Removing A User - Page 2

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Submitted by taft (Contact Author) (Forums) on Tue, 2006-04-04 17:01. ::

6 Remove The User's Cron Jobs

The next step is to check whether the user has cron jobs, and to delete or disable them if he does. We can use the crontab command to find out if he has cron jobs:

# crontab -u bwilson -l

If you see that bwilson has cron jobs, you can disable them by running

# crontab -u bwilson -e

In the crontab editor that pops up you can simply disable all cron jobs by commenting them out (i.e., by prepending with a #). For instance, you can disable

50 23 * * * /usr/bin/someprocess

like this:

#50 23 * * * /usr/bin/someprocess

Instead of disabling the cron jobs of bwilson, you can as well delete them by running

# crontab -u bwilson -r


7 Sealing The Home Directory

You will often find that management wants to retain the information in the directory of an employee who leaves. All the email and other documents in a personal user's account belong to the company. In the event a disgruntled former employee becomes litigious, the company's legal counsel may want these files. Many analysts consider the keeping such directories as good practice.You can save the contents of a user's home directory by renaming it. Simply execute a move command:

# mv /home/bwilson /home/bwilson.locked

In this way, the former employee cannot log in or make any use of configuration files such as the .forward file discussed in the previous section. The contents remain intact if needed later.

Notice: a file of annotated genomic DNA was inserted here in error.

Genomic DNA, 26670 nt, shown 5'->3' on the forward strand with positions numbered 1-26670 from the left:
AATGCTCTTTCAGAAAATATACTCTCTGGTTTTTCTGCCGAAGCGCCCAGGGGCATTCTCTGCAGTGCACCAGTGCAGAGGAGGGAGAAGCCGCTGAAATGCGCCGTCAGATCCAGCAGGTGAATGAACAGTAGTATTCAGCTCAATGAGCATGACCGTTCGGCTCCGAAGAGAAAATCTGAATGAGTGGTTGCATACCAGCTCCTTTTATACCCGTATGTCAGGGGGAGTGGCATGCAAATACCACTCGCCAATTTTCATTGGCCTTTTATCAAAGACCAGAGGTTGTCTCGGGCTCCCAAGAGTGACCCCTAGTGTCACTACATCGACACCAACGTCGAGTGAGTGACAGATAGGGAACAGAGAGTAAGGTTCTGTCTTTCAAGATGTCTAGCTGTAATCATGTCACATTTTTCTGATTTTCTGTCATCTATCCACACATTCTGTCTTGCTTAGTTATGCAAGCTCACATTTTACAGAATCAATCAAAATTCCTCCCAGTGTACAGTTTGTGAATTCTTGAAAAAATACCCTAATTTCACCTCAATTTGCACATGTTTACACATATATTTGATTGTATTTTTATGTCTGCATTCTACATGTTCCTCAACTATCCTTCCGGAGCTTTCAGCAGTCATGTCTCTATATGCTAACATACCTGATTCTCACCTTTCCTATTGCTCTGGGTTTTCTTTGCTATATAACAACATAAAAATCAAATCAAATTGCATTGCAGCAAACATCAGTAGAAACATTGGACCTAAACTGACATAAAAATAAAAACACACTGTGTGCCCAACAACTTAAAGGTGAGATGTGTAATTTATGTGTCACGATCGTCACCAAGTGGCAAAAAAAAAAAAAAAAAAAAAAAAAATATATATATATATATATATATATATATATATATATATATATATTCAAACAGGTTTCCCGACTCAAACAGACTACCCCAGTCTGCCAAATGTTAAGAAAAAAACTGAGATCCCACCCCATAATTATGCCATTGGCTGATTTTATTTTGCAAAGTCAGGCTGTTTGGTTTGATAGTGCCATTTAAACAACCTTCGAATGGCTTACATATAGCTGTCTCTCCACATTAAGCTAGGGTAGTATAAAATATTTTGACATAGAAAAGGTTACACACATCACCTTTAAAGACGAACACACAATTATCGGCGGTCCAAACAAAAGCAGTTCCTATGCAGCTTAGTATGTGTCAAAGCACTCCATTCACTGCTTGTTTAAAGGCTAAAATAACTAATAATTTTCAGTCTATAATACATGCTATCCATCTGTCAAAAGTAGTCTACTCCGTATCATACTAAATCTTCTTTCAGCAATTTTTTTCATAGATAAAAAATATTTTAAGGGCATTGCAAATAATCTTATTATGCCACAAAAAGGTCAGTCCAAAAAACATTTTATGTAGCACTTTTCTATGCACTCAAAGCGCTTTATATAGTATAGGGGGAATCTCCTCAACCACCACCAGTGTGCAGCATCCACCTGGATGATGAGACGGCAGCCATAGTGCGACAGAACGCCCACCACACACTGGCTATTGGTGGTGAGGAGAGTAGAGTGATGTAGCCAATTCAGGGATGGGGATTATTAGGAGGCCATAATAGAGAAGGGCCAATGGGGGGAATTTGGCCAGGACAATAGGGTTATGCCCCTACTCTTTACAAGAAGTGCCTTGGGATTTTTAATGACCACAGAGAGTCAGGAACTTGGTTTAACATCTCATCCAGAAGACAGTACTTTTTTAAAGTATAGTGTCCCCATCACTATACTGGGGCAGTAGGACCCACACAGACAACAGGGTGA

8 Remove The User From sudoers

If you have sudo installed, you should also remove the user from /etc/sudoers or at least disable him there. You can do this with the visudo command:

# visudo


9 Check All Other Applications For Logins Of That User

You might also want to check all your other applications (e.g. MySQL) that don't use system user logins but where the user to be removed might have logins under another username. You should check your web site, PHP scripts, etc. for user logins and disable the login for the user to be removed. I will give three other examples here:


9.1 Web Directories Protected By .htaccess/.htpasswd

You might have some directories on your web site that are password-protected by .htaccess/.htpasswd (for example, the web site statistics folder), and until now the user to be removed (I'll name him bwilson here again, although the username might be completely different from the username we used so far because it is no system user this time) had access to these directories. You can remove bwilson's login with the htpasswd command.

Let's assume the .htpasswd file is /var/www/.htpasswd. Then you can remove bwilson's login like this:

# htpasswd -D /var/www/.htpasswd bwilson


9.2 MySQL

If bwilson has a login for the company's MySQL database, you can remove the login like this:

# mysql -u root -p
REVOKE ALL PRIVILEGES, GRANT OPTION FROM bwilson;
quit;


9.3 Postfix